At least for a moment. One of the things I find interesting about southern biscuits is that their name has changed consistently over time to reflect the kind of leavening they’ve been made from. Originally they were known as “saleratus” biscuits, and in fact even though real potassium bicarbonate saleratus hasn’t been available in America since about 1880, there are still a few people (most of them in Appalachia) that still refer to them that way (“SAL-er-AT-us” biscuits). Interesting since that name went out of vogue around the time of the Civil War. Then, they were more widely known as “soda” biscuits (more on soda in the very near future). Toward the end of the nineteenth century the most common name for the southern biscuit was the “baking powder biscuit”, and in fact my grandmother always referred to them that way.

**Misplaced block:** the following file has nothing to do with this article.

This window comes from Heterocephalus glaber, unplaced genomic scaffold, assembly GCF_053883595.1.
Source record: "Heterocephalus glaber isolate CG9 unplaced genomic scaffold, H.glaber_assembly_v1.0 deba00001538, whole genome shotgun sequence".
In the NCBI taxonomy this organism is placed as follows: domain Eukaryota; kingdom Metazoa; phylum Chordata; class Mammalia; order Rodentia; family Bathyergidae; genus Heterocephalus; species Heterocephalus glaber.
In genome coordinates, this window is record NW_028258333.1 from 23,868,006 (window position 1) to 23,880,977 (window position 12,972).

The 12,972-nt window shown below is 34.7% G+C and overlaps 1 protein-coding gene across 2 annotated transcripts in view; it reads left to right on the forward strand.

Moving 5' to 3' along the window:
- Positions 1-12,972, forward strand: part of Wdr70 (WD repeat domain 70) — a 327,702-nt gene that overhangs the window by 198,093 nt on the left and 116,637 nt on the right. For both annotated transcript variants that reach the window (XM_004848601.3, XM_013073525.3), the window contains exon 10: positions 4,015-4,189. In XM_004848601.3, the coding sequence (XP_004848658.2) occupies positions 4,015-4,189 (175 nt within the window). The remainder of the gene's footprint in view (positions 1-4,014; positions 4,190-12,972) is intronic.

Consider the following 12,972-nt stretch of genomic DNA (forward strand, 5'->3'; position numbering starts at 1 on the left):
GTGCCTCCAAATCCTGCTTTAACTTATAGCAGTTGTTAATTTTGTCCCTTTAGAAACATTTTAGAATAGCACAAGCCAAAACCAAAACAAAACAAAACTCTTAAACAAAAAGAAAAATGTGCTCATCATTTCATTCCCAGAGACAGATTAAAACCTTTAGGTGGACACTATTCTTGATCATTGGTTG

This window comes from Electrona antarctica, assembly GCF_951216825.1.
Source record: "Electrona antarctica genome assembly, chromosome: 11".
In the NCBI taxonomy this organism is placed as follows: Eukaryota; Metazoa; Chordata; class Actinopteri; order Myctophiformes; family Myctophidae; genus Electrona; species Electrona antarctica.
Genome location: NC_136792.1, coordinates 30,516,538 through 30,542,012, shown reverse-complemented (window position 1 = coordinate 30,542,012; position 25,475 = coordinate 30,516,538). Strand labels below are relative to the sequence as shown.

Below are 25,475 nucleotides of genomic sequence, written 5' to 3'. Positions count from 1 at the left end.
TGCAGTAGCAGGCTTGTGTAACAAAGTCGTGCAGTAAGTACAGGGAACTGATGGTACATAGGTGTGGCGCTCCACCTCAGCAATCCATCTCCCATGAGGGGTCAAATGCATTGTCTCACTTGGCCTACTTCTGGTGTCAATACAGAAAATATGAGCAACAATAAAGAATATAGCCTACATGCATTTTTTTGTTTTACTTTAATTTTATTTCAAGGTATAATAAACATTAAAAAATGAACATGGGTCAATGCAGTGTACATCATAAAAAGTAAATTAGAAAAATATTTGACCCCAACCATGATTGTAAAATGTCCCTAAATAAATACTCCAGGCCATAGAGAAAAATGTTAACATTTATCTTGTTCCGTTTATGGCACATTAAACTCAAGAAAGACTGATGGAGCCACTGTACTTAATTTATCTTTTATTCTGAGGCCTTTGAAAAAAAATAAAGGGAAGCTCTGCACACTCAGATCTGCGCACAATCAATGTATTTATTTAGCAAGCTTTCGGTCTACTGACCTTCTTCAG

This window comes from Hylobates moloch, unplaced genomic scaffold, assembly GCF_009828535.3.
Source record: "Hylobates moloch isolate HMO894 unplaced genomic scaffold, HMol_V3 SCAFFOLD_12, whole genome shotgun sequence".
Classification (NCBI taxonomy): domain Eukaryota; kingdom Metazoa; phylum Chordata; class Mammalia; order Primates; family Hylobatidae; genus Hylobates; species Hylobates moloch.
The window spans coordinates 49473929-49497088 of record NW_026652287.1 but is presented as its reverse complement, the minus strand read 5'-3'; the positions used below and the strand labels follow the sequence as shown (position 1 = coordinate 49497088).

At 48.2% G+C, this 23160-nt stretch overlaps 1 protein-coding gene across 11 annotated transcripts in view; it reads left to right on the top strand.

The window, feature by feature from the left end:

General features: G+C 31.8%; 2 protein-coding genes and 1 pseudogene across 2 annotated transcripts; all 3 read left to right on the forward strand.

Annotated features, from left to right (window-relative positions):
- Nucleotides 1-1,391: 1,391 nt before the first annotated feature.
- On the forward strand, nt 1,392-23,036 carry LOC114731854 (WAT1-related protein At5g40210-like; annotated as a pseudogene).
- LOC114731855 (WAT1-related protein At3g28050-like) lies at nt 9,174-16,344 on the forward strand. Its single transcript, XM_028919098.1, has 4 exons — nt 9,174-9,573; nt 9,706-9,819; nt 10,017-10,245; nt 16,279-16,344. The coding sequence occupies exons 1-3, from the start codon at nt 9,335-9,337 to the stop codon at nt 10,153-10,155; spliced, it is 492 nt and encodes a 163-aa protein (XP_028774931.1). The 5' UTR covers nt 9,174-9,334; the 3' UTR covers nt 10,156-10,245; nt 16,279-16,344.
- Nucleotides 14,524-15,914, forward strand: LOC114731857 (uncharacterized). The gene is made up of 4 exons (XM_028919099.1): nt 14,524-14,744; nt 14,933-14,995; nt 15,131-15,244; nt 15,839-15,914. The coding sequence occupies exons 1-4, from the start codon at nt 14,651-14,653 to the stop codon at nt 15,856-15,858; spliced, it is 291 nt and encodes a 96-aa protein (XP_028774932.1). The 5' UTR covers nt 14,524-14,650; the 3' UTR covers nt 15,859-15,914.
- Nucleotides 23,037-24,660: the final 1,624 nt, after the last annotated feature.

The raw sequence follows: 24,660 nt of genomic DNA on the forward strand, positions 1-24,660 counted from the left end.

Nowadays of course “southern biscuits” or “buttermilk biscuits” are the most common terms, likely an attempt to make them more wholesome-sounding to the modern ear. Funny isn’t it, how in the day and age when Americans were excited by the ideas of industrial progress they were only too happy to name their biscuits after the latest technological leap. Today, fearful of making foods sound as though they have chemicals in them (though in fact all food is made of chemicals) most people demure from such terms.